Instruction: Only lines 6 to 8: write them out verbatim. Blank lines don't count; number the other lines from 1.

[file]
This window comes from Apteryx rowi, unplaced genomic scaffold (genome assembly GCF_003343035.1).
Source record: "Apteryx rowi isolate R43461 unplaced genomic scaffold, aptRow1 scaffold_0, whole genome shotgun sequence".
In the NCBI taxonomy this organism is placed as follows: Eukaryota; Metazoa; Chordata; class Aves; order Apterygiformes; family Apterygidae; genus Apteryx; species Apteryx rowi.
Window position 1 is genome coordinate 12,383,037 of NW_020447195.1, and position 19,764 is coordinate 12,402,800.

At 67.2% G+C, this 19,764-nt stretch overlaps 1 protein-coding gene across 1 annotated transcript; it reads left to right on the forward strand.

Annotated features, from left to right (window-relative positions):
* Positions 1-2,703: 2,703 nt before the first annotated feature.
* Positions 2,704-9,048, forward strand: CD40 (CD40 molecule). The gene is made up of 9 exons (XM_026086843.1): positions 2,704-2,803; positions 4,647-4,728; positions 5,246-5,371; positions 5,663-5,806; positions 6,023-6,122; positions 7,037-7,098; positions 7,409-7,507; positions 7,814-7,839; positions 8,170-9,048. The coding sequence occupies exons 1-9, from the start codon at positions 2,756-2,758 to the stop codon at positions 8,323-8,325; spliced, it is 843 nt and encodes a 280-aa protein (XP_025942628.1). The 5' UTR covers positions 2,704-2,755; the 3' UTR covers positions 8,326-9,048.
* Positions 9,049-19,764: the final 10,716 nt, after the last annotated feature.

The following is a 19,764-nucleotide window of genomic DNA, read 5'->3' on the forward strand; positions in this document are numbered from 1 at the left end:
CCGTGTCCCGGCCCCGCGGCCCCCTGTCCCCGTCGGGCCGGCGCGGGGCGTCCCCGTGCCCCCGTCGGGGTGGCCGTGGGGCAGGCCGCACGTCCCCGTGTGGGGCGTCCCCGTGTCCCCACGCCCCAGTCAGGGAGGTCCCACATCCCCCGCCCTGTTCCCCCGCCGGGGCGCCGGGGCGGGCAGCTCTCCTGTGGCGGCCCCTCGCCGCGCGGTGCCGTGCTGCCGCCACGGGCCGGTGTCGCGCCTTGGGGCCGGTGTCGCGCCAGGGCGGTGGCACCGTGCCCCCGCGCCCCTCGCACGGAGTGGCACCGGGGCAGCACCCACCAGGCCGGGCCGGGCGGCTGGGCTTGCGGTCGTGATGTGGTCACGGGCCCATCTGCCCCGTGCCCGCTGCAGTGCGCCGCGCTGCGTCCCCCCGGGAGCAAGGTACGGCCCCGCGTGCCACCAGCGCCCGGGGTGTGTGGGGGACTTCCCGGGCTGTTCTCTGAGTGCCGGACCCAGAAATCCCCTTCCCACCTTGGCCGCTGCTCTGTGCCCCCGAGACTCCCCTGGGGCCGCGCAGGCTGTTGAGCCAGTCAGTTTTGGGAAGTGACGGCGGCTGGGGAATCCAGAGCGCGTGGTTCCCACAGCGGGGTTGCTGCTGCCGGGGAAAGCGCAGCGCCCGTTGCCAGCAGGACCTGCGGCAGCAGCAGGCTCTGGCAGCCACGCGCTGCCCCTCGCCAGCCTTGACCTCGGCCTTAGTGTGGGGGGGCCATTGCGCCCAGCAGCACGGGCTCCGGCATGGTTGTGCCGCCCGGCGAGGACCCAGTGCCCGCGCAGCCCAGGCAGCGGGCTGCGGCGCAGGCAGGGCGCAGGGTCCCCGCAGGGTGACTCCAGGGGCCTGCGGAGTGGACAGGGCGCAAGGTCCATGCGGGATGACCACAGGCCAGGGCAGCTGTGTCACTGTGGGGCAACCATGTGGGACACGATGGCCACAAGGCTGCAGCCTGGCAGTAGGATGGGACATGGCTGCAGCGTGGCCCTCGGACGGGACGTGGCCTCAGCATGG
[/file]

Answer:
Annotated features, from left to right (window-relative positions):
* Positions 1-2,703: 2,703 nt before the first annotated feature.
* Positions 2,704-9,048, forward strand: CD40 (CD40 molecule). The gene is made up of 9 exons (XM_026086843.1): positions 2,704-2,803; positions 4,647-4,728; positions 5,246-5,371; positions 5,663-5,806; positions 6,023-6,122; positions 7,037-7,098; positions 7,409-7,507; positions 7,814-7,839; positions 8,170-9,048. The coding sequence occupies exons 1-9, from the start codon at positions 2,756-2,758 to the stop codon at positions 8,323-8,325; spliced, it is 843 nt and encodes a 280-aa protein (XP_025942628.1). The 5' UTR covers positions 2,704-2,755; the 3' UTR covers positions 8,326-9,048.